Here’s something I would’ve never guessed to be planning for as the Nashville Predators get ready for a July postseason training camp. Welcome to 2020.
It still seems so far away despite the Nashville Predators returning home to start small workouts, and an actual postseason training camp just days away.
The last game the Predators played was against the Montreal Canadiens back in mid-March, and that now feels like an eternity ago. This truly feels like we’re starting a brand new season, even though the 24 remaining teams are being thrust into playoff action for the Stanley Cup.
The Predators are a team loaded with veteran playoff experience that should benefit them, but they also still have glaring weaknesses that have to be addressed in this training camp period that’s set to open July 13.
And don’t look now, but we have an official date for the first game against Arizona in the qualifying round, per Thomas Willis of the Nashville Predators media team:
What’s on my training camp radar
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The team can’t get off to a rocky start because it’s just a five-game series, so the margin for error is razor thin. Saros was playing excellent hockey before the pause, but Rinne has the vast amount of playoff experience and is now refreshed.
You can make arguments to start both, so it’ll be interesting to see which way Head Coach John Hynes decides to go. It’s a major decision for him to make as he gets to finally mold his new team for a deep playoff run.
Hynes came into a rocky situation to say the least back in early January. The Predators somewhat shockingly relieved Peter Laviolette of his duties, and Hynes had to stop the ship from sinking. He did that, but the high expectations remain for a team that’s come up short in the playoffs the past two years.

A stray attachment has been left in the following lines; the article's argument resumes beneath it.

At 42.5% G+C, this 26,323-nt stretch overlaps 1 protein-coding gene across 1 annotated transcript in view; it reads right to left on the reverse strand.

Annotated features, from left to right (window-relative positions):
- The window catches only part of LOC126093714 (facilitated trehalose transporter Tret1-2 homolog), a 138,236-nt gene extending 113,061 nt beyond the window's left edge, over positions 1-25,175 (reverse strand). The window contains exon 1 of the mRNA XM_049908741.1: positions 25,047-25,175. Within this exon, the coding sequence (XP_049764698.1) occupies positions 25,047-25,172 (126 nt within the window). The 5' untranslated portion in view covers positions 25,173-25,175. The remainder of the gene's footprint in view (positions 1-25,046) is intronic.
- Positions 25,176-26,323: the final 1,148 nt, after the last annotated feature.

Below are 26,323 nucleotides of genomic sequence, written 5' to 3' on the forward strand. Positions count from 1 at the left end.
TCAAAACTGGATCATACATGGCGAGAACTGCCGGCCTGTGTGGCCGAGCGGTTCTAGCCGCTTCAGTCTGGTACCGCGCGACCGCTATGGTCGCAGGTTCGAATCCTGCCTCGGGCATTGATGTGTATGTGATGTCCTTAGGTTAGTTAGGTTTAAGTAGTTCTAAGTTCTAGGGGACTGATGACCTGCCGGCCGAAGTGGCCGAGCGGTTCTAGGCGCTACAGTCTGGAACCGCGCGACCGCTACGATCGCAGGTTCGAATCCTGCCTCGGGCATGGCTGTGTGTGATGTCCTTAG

The perceived stars of the Predators that didn’t play up to expectations will need to quickly lock in during training camp to try to reverse the trends they were on during the inconsistent regular season. Players like Matt Duchene, Ryan Johansen and Viktor Arvidsson.
Who knows what to really expect
We’ve never seen anything quite like this. Every sports league is going about it their own way, and now it’s the NHL’s turn to actually get players into action. They’ve been steadily making plans to return for a couple months, and now the plan really goes into effect with the implementation of Phases 3 and 4.
I’m not going to pretend to know with certainty which team is going to handle this the best. These players are all humans and going into a challenging situation. We might get some clarity on how the teams look in training camps, but nothing will be certain until teams actually start playing games starting August 1.
The expanded playoff rosters are worth keeping an eye on as well. One player in particular I want to see get some action on the power play is Eeli Tolvanen.
I’ve loved the improvement I’ve seen from him with the Milwaukee Admirals right up before the stoppage, and his sniping ability could be largely beneficial to a struggling Predators power play.
I do know that the Predators have the talent on the roster to hang with anyone. They also have that dark cloud hanging over them of being an erratic team that you never know what to expect from. Multiply that times 1,000 with the current scenario in the hub city of Edmonton.
Another important note is that statistics from the qualifying round will be counted as 2019-20 Stanley Cup playoffs statistics. With there never being a qualifying round before, I was interested to see how they would group these statistics.
There’s cautious optimism that everything continues to move forward without much of a hitch. The 2020-21 season has already been delayed, but a timeline for that has been released as well.